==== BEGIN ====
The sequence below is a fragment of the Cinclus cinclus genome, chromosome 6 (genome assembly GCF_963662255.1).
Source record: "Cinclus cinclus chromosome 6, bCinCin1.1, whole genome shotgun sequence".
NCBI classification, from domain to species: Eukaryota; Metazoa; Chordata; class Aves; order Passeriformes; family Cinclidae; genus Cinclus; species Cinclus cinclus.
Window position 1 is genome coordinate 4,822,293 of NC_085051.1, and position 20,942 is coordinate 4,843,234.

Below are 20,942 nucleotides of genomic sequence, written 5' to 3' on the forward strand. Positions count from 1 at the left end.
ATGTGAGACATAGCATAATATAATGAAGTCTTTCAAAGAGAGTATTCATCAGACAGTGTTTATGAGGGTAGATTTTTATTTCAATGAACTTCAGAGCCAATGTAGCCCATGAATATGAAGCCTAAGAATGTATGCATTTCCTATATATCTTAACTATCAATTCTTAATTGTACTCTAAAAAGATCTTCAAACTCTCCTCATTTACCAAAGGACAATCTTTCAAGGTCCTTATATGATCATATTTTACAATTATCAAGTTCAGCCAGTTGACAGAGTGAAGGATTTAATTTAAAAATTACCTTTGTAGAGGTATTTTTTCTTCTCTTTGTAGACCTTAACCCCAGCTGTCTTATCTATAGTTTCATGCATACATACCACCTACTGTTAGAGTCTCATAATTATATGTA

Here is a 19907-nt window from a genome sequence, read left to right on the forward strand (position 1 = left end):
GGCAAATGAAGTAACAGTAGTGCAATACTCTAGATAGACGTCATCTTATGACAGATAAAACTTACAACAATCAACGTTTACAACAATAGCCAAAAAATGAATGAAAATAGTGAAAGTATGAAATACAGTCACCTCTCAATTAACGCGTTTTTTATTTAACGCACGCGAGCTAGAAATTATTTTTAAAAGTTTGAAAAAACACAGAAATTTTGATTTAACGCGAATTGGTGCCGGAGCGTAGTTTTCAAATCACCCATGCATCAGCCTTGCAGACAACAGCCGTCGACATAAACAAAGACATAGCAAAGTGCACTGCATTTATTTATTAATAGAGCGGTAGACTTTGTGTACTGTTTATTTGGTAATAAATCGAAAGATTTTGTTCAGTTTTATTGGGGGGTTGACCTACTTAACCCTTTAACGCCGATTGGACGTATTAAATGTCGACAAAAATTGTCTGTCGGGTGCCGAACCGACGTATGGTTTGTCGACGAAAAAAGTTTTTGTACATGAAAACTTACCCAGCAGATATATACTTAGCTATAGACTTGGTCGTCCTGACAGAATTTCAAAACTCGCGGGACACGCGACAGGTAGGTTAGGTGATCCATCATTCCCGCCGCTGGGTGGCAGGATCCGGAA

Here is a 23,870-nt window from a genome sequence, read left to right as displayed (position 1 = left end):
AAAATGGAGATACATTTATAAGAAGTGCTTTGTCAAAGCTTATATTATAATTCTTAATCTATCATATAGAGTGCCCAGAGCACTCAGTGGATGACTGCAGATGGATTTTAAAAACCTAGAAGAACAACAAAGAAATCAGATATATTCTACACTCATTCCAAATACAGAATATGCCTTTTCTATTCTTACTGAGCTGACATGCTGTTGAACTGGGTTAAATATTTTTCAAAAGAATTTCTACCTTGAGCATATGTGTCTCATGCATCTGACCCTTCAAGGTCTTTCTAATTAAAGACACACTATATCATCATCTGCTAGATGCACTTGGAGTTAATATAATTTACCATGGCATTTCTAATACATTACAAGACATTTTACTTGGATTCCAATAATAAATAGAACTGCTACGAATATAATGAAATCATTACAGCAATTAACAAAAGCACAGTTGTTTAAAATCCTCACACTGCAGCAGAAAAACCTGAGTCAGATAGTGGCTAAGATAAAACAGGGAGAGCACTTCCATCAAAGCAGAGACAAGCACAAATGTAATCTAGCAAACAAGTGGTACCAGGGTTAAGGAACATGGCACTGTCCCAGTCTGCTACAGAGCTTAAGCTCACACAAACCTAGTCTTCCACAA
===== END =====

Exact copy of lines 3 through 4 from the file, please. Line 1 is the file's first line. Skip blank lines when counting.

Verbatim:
NCBI classification, from domain to species: Eukaryota; Metazoa; Chordata; class Aves; order Passeriformes; family Cinclidae; genus Cinclus; species Cinclus cinclus.
Window position 1 is genome coordinate 4,822,293 of NC_085051.1, and position 20,942 is coordinate 4,843,234.